Employee Class. Write a class named Employee, with the class declaration in a file called Employee.h and the implementation in a file called Employee.cpp. The class should have the following data members:
name – A string that holds the employee’s name
idNumber – An int variable that holds the employee’s ID number
department – a string that holds the name of the department where the employee works
position – A string that holds the employee’s job status
The class must have the following constructors:
A constructor that accepts the following values as arguments and assigns them to the appropriate number variables: employee’s name, employee’s ID number, department and position.
A constructor that accepts the following values as arguments and assigns them to the appropriate member variable: employee’s name, employee’s ID number. The department and position fields should be assigned an empty string (“ “).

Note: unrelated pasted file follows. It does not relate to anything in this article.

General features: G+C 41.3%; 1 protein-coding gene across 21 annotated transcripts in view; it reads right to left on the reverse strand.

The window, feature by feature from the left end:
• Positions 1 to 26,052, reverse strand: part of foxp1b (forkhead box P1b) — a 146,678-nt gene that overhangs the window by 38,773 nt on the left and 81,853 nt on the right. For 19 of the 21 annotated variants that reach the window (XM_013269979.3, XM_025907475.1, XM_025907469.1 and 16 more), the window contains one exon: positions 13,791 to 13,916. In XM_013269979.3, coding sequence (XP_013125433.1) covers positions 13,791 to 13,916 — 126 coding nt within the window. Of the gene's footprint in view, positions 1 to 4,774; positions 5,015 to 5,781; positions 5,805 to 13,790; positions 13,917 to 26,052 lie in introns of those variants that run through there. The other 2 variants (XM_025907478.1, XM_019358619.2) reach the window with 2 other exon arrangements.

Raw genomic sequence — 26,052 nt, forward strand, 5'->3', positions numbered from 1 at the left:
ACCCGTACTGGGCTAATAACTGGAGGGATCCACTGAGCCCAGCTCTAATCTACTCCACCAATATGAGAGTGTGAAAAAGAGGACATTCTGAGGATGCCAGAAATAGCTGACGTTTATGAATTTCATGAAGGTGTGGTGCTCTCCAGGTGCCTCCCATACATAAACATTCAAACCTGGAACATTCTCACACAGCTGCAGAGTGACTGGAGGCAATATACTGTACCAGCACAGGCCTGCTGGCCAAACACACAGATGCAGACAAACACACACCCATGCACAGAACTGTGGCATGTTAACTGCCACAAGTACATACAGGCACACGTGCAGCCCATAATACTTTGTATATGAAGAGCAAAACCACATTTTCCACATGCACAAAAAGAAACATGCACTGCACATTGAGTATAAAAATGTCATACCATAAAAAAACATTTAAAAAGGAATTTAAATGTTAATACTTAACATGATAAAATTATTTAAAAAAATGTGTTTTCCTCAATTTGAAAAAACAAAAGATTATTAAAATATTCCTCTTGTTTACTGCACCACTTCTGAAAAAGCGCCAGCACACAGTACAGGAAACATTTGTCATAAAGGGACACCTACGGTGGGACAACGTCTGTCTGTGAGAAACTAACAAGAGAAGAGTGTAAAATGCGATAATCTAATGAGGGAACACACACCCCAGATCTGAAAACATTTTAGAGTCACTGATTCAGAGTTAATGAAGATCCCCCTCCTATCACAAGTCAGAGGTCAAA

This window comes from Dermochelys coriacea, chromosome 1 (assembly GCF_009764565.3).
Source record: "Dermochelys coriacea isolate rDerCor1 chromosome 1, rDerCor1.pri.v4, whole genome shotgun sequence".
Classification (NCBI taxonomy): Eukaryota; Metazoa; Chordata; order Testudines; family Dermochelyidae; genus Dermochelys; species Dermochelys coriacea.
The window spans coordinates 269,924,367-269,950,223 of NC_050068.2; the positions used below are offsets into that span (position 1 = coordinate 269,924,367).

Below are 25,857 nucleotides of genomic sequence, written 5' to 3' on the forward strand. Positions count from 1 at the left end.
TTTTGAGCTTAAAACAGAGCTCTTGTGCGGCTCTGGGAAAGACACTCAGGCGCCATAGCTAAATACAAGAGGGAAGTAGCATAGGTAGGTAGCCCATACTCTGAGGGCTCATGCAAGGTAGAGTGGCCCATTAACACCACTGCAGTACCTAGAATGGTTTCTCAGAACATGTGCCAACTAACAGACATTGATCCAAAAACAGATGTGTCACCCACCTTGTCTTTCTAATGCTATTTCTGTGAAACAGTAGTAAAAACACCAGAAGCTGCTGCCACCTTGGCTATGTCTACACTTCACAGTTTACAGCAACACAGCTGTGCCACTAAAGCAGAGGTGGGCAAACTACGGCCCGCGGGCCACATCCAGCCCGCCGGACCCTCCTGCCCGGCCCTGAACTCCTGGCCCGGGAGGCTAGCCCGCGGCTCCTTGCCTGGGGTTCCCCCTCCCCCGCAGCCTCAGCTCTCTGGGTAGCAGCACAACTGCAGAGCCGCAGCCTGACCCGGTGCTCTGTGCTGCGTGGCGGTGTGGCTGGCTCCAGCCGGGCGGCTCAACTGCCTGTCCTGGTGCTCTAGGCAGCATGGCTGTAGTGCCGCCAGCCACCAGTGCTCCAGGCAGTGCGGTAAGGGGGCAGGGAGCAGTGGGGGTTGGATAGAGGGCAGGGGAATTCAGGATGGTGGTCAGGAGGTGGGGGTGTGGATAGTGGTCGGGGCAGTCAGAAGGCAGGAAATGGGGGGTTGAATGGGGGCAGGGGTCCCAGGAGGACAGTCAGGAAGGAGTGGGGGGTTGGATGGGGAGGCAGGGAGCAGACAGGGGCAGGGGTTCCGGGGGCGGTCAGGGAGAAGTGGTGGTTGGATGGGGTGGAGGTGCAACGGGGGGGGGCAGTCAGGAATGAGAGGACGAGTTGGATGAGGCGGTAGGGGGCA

A default constructor that assigns an empty string (“) to the name, department and position member variables and 0 to the idNumber member variable. Write the appropriate mutator functions that store values in these member variables and accessor functions that return the values in these member variables. Once you have written the class, write a separate program that creates 3 instances of the Employee class. Each instance of the class should use a different constructor than the other 2 objects (so all three constructors must be used). Main should use a function called displayEmployee that has one parameter which is a pointer to a constant Employee object. Main will call the function 3 times to display the information for each of the 3 instances of the Employee class.
void displayEmployee(Employee* const e);
The output of the program must be in the form of a table